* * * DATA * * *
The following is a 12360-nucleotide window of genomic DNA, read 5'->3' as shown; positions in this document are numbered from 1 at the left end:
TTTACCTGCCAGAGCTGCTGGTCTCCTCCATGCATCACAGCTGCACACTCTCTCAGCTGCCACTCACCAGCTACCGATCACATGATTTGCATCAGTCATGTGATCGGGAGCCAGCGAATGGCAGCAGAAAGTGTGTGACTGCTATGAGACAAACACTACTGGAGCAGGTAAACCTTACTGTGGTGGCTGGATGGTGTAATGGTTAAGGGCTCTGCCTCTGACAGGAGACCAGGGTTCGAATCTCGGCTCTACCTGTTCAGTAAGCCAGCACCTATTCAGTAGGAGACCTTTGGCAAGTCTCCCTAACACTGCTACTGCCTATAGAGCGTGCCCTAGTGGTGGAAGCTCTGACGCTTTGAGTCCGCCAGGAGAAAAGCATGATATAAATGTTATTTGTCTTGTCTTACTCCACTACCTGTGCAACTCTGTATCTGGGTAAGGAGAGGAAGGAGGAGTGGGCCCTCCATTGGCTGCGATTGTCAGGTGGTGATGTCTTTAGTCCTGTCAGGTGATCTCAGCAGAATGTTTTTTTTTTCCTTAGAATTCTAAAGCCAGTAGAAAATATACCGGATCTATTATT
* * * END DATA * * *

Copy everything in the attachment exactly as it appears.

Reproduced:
The following is a 12360-nucleotide window of genomic DNA, read 5'->3' as shown; positions in this document are numbered from 1 at the left end:
TTTACCTGCCAGAGCTGCTGGTCTCCTCCATGCATCACAGCTGCACACTCTCTCAGCTGCCACTCACCAGCTACCGATCACATGATTTGCATCAGTCATGTGATCGGGAGCCAGCGAATGGCAGCAGAAAGTGTGTGACTGCTATGAGACAAACACTACTGGAGCAGGTAAACCTTACTGTGGTGGCTGGATGGTGTAATGGTTAAGGGCTCTGCCTCTGACAGGAGACCAGGGTTCGAATCTCGGCTCTACCTGTTCAGTAAGCCAGCACCTATTCAGTAGGAGACCTTTGGCAAGTCTCCCTAACACTGCTACTGCCTATAGAGCGTGCCCTAGTGGTGGAAGCTCTGACGCTTTGAGTCCGCCAGGAGAAAAGCATGATATAAATGTTATTTGTCTTGTCTTACTCCACTACCTGTGCAACTCTGTATCTGGGTAAGGAGAGGAAGGAGGAGTGGGCCCTCCATTGGCTGCGATTGTCAGGTGGTGATGTCTTTAGTCCTGTCAGGTGATCTCAGCAGAATGTTTTTTTTTTCCTTAGAATTCTAAAGCCAGTAGAAAATATACCGGATCTATTATT